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PART 4 -- 4 SBW AWS Conversion Mechatronic Control System -- 4.1 Introduction -- 4.2 Variable-Assist SBW 2WS Conversion Mechatronic Control Systems -- 4.2.1 Essentials of SBW 2WS Conversion  Mechatronic Control Systems -- 4.2.2 Categories of the SBW 2WS Conversion Mechatronic Control Systems -- 4.2.3 Description of SBW 2WS Conversion  Mechatronic Control Systems -- 4.2.4 Hybrid E-M-F-M EPFS SBW 2WS Conversion Mechatronic Control System -- 4.2.5 E-M EPS SBW 2WS Conversion Mechatronic Control System -- 4.3 Energy-Saving Effectiveness -- 4.3.1 Foreword -- 4.3.2 Tendency in Research and Development (R&D) -- 4.4 Steer-By-Wire (SBW) Four-Wheel Steering (4WS) Conversion  Mechatronic Control Systems. -- 4.4.1 Foreword -- 4.4.2 Philosophy of SBW 4WS Conversion Mechatronic Control Systems -- 4.4.3 Dynamic Analysis of SBW 4WS Conversion Mechatronic Control Systems -- 4.4.4 Categories of SBW 4WS Conversion Mechatronic Control Systems -- 4.4.5 Foreword to Each SBW 4WS Conversion  Mechatronic Control System -- 4.4.6 E-M SBW 4WS Conversion  Mechatronic Control Systems -- 4.4.7 Tendency in Research and Development (R&D) -- 4.5 Tri-Mode Hybrid SBW AWS Conversion Mechatronic Control Systems for Future Automotive Vehicles -- 4.5.1 Foreword -- 4.5.2 Philosophy of Tri-mode Hybrid SBW AWS Conversion Mechatronic Control -- 4.5.3 EM SBW AWS Conversion Actuators -- 4.5.4 SBW 4WS Conversion Mechatronic Control -- 4.5.5 Conclusion -- 4.6 SBW 4WS Conversion Mechatronic Control System for Automotive Vehicle Lane Keeping -- 4.6.1 Foreword -- 4.6.2 Automotive Vehicle Physical and Mathematical Models -- 4.6.3 SBW 4WS Conversion Mechatronic Control System Design -- 4.6.4 4WS Automotive Vehicle Lane-Keeping Simulation -- 4.6.5 Conclusion -- 4.7 Model-Based Design with Production Code Generation for SBW AWS Conversion Mechatronic Control System Development -- 4.7.1 Foreword -- 4.7.2 Model-Based Design with Production Code Generation -- 4.7.3 Behavioural Modelling -- 4.7.4 Simulation and Analysis -- 4.7.5 Rapid Prototyping -- 4.7.6 Detailed Software Design -- 4.7.7 Physical Model Testing -- 4.7.8 Distributed Architecture Design -- 4.7.9 Production Code Generation -- 4.7.10 In-the-Loop Testing -- 4.7.11 Integration Components -- 4.7.12 Additional Resources -- 4.8 SBW AWS Conversion Mechatronic Control System Using Fault-Silent Units -- 4.8.1 Foreword -- 4.8.2 Time-Triggered Architectures for SBW AWS Conversion Mechatronic Control Systems -- 4.8.3 Structure of Possible Four-Wheel-Steered (4WS) Steer-By-Wire (SBW) Conversion Architecture -- 4.8.4 Conclusion -- 4.9 Discussion and Conclusions -- Glossary -- References and Bibliography -- PART 5 -- 5 ABW AWA Suspension Mechatronic Control Systems -- 5.1 Introduction -- 5.2 Vehicular Suspension -- 5.2.1 Vehicular Suspension Categories -- 5.2.2 Vehicular Suspension Functions -- 5.2.3 Vehicular Suspension Performance -- 5.3 Passive Suspension -- 5.3.1 Foreword -- 5.3.2 Passive F-M or P-M Shock Absorber Suspension Mechatronic Control System -- 5.3.3 Passive F-P-M Suspension Mechatronic Control System -- 5.4 Self-Levelling Suspension -- 5.4.1 Foreword -- 5.4.2 Self-Levelling Suspension Mechatronic Control System Arrangement -- 5.4.3 Levelling Suspension Mechatronic Control System Components -- 5.4.4 Self-Levelling Suspension Mechatronic Control System Function -- 5.5 Semi-Active Suspensions -- 5.5.1 Foreword -- 5.5.2 Shock Absorber Suspension Mechatronic Control System Arrangement -- 5.5.3 Shock Absorber Suspension Mechatronic Control System Function -- 5.5.4 Types of Semi-Active Devices -- 5.5.5 Semi-Active ABW AWA Suspension Design Challenges -- 5.5.6 Semi-Active F-M ABW AWA Suspension Solution -- 5.5.7 Semi-Active P-M ABW AWA Suspension Solution -- 5.5.8 Semi-Active E-M ABW AWA Suspension Solution -- 5.5.9 Semi-Active MR ABW AWA Suspension Solution -- 5.5.10 Semi-Active ER ABW AWA Suspension Solution -- 5.5.11 Semi-Active PF ABW AWA Suspension Solution -- 5.6 Active Suspensions -- 5.6.1 Foreword -- 5.6.2 Active F-M ABW AWA Suspension Mechatronic Control Systems -- 5.6.3 Active F-P-M ABW AWA Suspension Mechatronic Control Systems -- 5.6.4 Active P-M ABW AWA Suspension Mechatronic Control Systems -- 5.6.5 Active E-M ABW AWA Suspension Mechatronic Control Systems -- 5.6.6 Active E-P-M ABW AWA Suspension Mechatronic Control Systems -- 5.6.7 Active E-M-M ABW AWA Suspension Mechatronic Control Systems -- 5.7 Hybrid ABW AWA Suspension Mechatronic Control Systems -- 5.8 Discussion and Conclusions -- Glossary -- References and Bibliography -- Acronyms -- Nomenclature -- Index.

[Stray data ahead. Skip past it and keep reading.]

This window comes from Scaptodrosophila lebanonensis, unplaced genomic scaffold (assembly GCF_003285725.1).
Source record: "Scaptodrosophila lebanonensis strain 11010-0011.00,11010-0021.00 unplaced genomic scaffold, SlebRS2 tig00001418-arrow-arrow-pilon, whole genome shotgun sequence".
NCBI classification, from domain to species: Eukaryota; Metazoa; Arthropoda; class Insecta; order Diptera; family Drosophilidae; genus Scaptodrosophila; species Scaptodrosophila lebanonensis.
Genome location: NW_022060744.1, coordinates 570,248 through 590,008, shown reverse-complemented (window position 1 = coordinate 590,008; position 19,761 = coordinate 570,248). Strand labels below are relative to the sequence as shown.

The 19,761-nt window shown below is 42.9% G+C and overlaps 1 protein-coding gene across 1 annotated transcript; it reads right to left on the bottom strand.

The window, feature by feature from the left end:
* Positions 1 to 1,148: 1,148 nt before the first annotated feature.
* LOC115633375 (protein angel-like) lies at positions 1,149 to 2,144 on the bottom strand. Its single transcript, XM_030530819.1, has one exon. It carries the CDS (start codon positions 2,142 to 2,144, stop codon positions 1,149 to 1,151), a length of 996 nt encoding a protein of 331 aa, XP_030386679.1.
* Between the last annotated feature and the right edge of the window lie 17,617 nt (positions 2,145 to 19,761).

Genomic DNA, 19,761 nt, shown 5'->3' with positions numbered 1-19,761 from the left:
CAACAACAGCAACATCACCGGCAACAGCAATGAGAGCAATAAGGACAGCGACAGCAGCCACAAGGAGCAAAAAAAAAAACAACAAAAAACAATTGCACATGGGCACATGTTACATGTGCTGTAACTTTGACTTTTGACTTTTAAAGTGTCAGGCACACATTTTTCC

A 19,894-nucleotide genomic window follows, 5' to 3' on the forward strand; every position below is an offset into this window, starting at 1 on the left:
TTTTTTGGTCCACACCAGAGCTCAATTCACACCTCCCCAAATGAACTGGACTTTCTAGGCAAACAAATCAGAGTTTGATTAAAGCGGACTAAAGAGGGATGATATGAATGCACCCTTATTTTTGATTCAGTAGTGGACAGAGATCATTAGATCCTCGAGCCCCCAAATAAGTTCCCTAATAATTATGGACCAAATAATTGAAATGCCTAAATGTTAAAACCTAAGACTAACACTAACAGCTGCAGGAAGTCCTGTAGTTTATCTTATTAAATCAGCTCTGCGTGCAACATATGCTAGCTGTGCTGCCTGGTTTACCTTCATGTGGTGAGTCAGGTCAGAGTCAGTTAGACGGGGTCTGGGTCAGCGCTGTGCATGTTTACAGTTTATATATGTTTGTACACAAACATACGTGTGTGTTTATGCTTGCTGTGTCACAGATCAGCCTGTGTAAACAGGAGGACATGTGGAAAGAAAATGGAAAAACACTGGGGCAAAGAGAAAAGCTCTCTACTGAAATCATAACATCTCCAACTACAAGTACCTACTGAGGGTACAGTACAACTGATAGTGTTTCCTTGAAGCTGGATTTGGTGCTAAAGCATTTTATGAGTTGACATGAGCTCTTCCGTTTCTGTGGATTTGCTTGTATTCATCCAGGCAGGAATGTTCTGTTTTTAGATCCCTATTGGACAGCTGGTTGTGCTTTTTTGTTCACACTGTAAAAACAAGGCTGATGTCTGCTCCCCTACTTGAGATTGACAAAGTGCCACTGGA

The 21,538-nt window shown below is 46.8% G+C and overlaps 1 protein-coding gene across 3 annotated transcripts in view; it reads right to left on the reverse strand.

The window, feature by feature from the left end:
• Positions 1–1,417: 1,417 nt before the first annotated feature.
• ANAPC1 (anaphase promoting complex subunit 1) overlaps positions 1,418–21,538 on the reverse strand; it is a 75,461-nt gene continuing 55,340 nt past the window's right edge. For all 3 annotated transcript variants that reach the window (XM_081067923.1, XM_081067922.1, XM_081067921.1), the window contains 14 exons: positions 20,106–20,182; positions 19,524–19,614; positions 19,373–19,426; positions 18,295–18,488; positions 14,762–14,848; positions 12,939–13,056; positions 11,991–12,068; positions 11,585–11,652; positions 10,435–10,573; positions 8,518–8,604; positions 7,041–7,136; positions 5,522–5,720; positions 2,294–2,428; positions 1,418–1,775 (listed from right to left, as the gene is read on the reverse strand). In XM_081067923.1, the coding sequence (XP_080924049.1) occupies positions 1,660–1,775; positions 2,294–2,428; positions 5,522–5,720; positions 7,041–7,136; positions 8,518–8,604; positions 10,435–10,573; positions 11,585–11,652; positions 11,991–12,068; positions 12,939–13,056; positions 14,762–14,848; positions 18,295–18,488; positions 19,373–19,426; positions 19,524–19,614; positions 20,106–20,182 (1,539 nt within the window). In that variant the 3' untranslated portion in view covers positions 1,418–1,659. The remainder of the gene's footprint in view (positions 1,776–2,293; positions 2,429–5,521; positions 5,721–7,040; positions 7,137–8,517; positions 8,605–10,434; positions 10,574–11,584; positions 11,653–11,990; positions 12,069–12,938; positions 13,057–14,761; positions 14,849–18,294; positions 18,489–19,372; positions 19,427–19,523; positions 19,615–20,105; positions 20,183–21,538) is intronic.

This book presents operational and practical issues of automotive mechatronics with special emphasis on the heterogeneous automotive vehicle systems approach, and is intended as a graduate text as well as a reference for scientists and engineers involved in the design of automotive mechatronic control systems. As the complexity of automotive vehicles increases, so does the dearth of high competence, multi-disciplined automotive scientists and engineers. This book provides a discussion into the type of mechatronic control systems found in modern vehicles and the skills required by automotive scientists and engineers working    in this environment. Divided into two volumes and five parts, Automotive Mechatronics aims at improving automotive mechatronics education and emphasises the training of students’ experimental hands-on abilities, stimulating and promoting experience among high education institutes and produce more automotive mechatronics and automation engineers. The main subject that are treated are: VOLUME I: RBW or XBW unibody or chassis-motion mechatronic control hypersystems; DBW AWD propulsion mechatronic control systems; BBW AWB dispulsion mechatronic control systems; VOLUME II: SBW AWS conversion mechatronic control systems; ABW AWA suspension mechatronic control systems. This volume was developed for undergraduate and postgraduate students as well  as for professionals involved in all disciplines related to the design or research and development of automotive vehicle dynamics, powertrains, brakes, steering, and shock absorbers (dampers). Basic knowledge of college mathematics, college physics, and knowledge of the functionality of automotive vehicle basic propulsion, dispulsion, conversion and suspension systems is required.